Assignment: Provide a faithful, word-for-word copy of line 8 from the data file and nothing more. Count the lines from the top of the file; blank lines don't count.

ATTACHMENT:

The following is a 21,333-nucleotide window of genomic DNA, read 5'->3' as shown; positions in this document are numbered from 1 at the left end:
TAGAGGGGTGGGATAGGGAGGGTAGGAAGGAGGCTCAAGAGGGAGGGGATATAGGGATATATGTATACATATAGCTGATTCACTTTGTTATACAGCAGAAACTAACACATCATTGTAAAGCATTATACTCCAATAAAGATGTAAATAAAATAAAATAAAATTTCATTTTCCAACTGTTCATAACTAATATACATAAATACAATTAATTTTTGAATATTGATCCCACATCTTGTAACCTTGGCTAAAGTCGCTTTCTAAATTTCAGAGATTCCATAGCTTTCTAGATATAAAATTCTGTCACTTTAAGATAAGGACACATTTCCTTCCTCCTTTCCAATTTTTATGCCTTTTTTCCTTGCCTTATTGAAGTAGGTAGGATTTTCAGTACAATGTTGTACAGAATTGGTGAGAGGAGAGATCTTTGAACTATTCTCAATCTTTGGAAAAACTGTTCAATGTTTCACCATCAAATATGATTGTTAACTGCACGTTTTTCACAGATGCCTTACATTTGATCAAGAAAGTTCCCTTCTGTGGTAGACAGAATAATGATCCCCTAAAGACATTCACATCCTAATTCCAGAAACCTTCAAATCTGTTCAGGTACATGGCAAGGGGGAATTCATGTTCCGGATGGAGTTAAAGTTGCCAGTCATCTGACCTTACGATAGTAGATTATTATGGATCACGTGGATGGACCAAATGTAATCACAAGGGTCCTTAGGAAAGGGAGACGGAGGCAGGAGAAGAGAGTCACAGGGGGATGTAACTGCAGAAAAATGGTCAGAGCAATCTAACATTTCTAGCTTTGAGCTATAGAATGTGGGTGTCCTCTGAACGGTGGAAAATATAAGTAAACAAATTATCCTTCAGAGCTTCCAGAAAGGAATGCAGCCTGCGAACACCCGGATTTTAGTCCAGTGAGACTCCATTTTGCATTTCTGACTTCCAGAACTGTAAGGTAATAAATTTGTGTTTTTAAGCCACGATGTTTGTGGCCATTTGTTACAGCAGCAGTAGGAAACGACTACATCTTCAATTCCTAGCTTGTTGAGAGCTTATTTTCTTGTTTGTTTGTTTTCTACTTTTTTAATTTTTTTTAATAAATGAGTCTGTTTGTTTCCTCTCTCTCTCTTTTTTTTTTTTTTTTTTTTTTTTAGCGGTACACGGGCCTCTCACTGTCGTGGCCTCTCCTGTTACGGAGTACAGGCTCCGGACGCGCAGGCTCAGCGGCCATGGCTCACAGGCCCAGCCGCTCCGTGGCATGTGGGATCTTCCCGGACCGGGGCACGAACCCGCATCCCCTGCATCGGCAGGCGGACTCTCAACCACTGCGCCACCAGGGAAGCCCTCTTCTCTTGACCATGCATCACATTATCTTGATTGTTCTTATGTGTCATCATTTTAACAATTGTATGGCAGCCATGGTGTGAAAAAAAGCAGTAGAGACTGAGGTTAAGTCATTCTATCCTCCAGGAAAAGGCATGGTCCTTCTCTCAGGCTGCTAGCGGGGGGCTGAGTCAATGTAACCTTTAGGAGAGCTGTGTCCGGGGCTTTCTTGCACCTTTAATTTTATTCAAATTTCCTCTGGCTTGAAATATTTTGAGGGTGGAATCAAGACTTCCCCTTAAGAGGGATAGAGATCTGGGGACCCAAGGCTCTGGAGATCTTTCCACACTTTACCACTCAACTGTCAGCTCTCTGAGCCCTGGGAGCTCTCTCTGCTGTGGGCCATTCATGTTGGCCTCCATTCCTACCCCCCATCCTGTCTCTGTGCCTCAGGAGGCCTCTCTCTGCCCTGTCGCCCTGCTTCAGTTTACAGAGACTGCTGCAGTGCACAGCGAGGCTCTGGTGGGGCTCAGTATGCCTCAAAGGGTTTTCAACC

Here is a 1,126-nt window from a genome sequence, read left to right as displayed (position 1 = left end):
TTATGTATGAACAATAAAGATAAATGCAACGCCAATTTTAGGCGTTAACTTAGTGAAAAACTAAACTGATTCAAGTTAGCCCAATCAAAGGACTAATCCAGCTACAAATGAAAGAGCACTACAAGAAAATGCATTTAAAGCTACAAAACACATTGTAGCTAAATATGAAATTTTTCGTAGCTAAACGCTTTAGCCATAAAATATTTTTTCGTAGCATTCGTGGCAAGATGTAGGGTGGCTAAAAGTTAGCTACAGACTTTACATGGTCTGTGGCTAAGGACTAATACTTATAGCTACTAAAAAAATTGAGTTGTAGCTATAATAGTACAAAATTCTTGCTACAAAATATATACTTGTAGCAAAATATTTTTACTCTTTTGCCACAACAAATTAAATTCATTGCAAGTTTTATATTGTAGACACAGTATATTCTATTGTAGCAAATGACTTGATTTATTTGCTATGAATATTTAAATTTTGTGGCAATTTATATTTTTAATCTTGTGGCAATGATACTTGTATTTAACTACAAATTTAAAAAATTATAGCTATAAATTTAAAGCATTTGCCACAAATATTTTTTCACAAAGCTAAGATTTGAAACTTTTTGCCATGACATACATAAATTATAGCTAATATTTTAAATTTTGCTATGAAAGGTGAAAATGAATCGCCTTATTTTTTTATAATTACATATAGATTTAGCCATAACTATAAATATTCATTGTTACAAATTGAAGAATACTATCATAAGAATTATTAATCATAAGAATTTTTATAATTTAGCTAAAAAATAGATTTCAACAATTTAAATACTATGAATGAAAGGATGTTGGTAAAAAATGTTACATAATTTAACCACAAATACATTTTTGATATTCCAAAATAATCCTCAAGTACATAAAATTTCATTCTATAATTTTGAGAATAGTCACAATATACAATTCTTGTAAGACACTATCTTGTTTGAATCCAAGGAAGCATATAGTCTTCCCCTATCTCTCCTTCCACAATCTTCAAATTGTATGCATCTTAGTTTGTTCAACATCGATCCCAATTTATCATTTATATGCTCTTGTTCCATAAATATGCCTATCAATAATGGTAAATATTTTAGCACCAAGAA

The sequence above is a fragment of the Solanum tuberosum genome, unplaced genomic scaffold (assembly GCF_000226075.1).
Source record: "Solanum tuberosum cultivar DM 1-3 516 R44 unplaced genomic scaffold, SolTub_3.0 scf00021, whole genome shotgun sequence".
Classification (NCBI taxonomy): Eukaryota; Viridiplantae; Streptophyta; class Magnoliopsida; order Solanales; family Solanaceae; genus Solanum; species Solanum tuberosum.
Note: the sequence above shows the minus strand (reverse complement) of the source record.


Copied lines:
Note: the sequence above shows the minus strand (reverse complement) of the source record.